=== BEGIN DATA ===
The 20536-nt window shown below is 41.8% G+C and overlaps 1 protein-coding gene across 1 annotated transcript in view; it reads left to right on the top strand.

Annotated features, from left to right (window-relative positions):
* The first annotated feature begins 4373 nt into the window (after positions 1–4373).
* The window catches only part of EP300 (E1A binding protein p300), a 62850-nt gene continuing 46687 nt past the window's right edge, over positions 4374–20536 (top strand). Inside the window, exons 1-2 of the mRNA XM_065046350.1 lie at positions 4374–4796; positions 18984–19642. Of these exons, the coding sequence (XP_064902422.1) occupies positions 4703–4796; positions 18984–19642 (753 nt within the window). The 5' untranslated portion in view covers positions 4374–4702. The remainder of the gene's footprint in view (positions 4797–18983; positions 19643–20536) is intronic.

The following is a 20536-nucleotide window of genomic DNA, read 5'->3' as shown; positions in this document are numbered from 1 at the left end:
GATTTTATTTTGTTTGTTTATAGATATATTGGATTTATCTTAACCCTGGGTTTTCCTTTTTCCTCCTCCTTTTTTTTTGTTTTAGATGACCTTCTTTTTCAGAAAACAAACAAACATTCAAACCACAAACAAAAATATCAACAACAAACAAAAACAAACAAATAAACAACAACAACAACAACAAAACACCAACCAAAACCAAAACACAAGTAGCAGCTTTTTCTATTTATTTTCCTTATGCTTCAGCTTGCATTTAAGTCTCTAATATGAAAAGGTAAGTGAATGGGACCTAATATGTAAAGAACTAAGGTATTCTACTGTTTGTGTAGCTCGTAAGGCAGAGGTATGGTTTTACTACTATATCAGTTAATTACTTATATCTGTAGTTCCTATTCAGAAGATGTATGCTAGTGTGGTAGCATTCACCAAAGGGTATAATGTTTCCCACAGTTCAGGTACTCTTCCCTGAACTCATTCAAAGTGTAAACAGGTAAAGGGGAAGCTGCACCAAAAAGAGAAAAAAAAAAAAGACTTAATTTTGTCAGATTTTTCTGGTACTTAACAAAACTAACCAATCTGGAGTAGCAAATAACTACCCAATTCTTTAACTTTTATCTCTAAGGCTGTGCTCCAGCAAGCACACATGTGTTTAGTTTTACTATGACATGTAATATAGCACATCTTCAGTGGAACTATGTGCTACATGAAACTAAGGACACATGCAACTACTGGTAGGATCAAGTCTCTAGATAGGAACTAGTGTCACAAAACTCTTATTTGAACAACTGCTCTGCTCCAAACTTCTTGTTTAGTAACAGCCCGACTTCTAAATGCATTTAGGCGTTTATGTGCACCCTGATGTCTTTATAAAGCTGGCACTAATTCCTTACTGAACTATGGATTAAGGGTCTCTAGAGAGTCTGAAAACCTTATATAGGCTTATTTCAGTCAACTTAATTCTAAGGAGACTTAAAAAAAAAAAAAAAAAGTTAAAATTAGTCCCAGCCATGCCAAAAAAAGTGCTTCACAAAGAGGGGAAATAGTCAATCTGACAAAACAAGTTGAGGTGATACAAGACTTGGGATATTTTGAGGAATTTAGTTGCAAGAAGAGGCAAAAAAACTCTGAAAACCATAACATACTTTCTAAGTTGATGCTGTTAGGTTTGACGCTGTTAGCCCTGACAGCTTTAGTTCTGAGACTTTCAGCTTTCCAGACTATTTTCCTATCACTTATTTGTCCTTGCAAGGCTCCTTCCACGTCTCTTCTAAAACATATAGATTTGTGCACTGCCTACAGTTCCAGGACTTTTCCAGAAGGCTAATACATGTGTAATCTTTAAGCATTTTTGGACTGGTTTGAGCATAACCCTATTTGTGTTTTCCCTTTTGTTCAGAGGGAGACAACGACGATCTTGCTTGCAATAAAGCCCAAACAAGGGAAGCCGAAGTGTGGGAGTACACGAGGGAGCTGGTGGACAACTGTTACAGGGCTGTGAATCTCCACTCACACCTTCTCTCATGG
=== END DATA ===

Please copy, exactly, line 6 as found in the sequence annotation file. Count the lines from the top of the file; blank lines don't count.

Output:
GATTTTATTTTGTTTGTTTATAGATATATTGGATTTATCTTAACCCTGGGTTTTCCTTTTTCCTCCTCCTTTTTTTTTGTTTTAGATGACCTTCTTTTTCAGAAAACAAACAAACATTCAAACCACAAACAAAAATATCAACAACAAACAAAAACAAACAAATAAACAACAACAACAACAACAAAACACCAACCAAAACCAAAACACAAGTAGCAGCTTTTTCTATTTATTTTCCTTATGCTTCAGCTTGCATTTAAGTCTCTAATATGAAAAGGTAAGTGAATGGGACCTAATATGTAAAGAACTAAGGTATTCTACTGTTTGTGTAGCTCGTAAGGCAGAGGTATGGTTTTACTACTATATCAGTTAATTACTTATATCTGTAGTTCCTATTCAGAAGATGTATGCTAGTGTGGTAGCATTCACCAAAGGGTATAATGTTTCCCACAGTTCAGGTACTCTTCCCTGAACTCATTCAAAGTGTAAACAGGTAAAGGGGAAGCTGCACCAAAAAGAGAAAAAAAAAAAAGACTTAATTTTGTCAGATTTTTCTGGTACTTAACAAAACTAACCAATCTGGAGTAGCAAATAACTACCCAATTCTTTAACTTTTATCTCTAAGGCTGTGCTCCAGCAAGCACACATGTGTTTAGTTTTACTATGACATGTAATATAGCACATCTTCAGTGGAACTATGTGCTACATGAAACTAAGGACACATGCAACTACTGGTAGGATCAAGTCTCTAGATAGGAACTAGTGTCACAAAACTCTTATTTGAACAACTGCTCTGCTCCAAACTTCTTGTTTAGTAACAGCCCGACTTCTAAATGCATTTAGGCGTTTATGTGCACCCTGATGTCTTTATAAAGCTGGCACTAATTCCTTACTGAACTATGGATTAAGGGTCTCTAGAGAGTCTGAAAACCTTATATAGGCTTATTTCAGTCAACTTAATTCTAAGGAGACTTAAAAAAAAAAAAAAAAAGTTAAAATTAGTCCCAGCCATGCCAAAAAAAGTGCTTCACAAAGAGGGGAAATAGTCAATCTGACAAAACAAGTTGAGGTGATACAAGACTTGGGATATTTTGAGGAATTTAGTTGCAAGAAGAGGCAAAAAAACTCTGAAAACCATAACATACTTTCTAAGTTGATGCTGTTAGGTTTGACGCTGTTAGCCCTGACAGCTTTAGTTCTGAGACTTTCAGCTTTCCAGACTATTTTCCTATCACTTATTTGTCCTTGCAAGGCTCCTTCCACGTCTCTTCTAAAACATATAGATTTGTGCACTGCCTACAGTTCCAGGACTTTTCCAGAAGGCTAATACATGTGTAATCTTTAAGCATTTTTGGACTGGTTTGAGCATAACCCTATTTGTGTTTTCCCTTTTGTTCAGAGGGAGACAACGACGATCTTGCTTGCAATAAAGCCCAAACAAGGGAAGCCGAAGTGTGGGAGTACACGAGGGAGCTGGTGGACAACTGTTACAGGGCTGTGAATCTCCACTCACACCTTCTCTCATGG